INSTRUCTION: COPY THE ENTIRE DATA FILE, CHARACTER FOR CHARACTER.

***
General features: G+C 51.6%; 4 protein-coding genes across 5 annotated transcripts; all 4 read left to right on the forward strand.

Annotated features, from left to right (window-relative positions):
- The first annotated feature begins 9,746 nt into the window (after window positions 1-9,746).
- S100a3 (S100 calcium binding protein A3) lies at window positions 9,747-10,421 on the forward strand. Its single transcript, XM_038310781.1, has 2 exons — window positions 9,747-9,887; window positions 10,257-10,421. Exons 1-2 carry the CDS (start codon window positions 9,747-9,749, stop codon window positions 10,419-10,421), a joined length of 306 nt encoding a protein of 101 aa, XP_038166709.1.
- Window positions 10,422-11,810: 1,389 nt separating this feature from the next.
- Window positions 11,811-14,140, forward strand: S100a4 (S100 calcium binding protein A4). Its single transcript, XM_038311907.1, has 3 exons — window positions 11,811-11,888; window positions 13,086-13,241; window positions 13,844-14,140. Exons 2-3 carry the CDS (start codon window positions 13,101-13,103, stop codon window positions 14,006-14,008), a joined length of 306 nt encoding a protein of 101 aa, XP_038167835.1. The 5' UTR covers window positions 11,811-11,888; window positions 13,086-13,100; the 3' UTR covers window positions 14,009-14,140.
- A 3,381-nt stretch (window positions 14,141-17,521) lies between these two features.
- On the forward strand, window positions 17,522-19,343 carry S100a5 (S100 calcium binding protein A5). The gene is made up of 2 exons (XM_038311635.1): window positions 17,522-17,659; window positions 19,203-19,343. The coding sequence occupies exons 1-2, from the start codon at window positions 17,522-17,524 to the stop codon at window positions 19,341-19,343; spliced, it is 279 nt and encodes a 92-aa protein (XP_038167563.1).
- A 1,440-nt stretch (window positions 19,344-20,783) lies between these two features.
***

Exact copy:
General features: G+C 51.6%; 4 protein-coding genes across 5 annotated transcripts; all 4 read left to right on the forward strand.

Annotated features, from left to right (window-relative positions):
- The first annotated feature begins 9,746 nt into the window (after window positions 1-9,746).
- S100a3 (S100 calcium binding protein A3) lies at window positions 9,747-10,421 on the forward strand. Its single transcript, XM_038310781.1, has 2 exons — window positions 9,747-9,887; window positions 10,257-10,421. Exons 1-2 carry the CDS (start codon window positions 9,747-9,749, stop codon window positions 10,419-10,421), a joined length of 306 nt encoding a protein of 101 aa, XP_038166709.1.
- Window positions 10,422-11,810: 1,389 nt separating this feature from the next.
- Window positions 11,811-14,140, forward strand: S100a4 (S100 calcium binding protein A4). Its single transcript, XM_038311907.1, has 3 exons — window positions 11,811-11,888; window positions 13,086-13,241; window positions 13,844-14,140. Exons 2-3 carry the CDS (start codon window positions 13,101-13,103, stop codon window positions 14,006-14,008), a joined length of 306 nt encoding a protein of 101 aa, XP_038167835.1. The 5' UTR covers window positions 11,811-11,888; window positions 13,086-13,100; the 3' UTR covers window positions 14,009-14,140.
- A 3,381-nt stretch (window positions 14,141-17,521) lies between these two features.
- On the forward strand, window positions 17,522-19,343 carry S100a5 (S100 calcium binding protein A5). The gene is made up of 2 exons (XM_038311635.1): window positions 17,522-17,659; window positions 19,203-19,343. The coding sequence occupies exons 1-2, from the start codon at window positions 17,522-17,524 to the stop codon at window positions 19,341-19,343; spliced, it is 279 nt and encodes a 92-aa protein (XP_038167563.1).
- A 1,440-nt stretch (window positions 19,344-20,783) lies between these two features.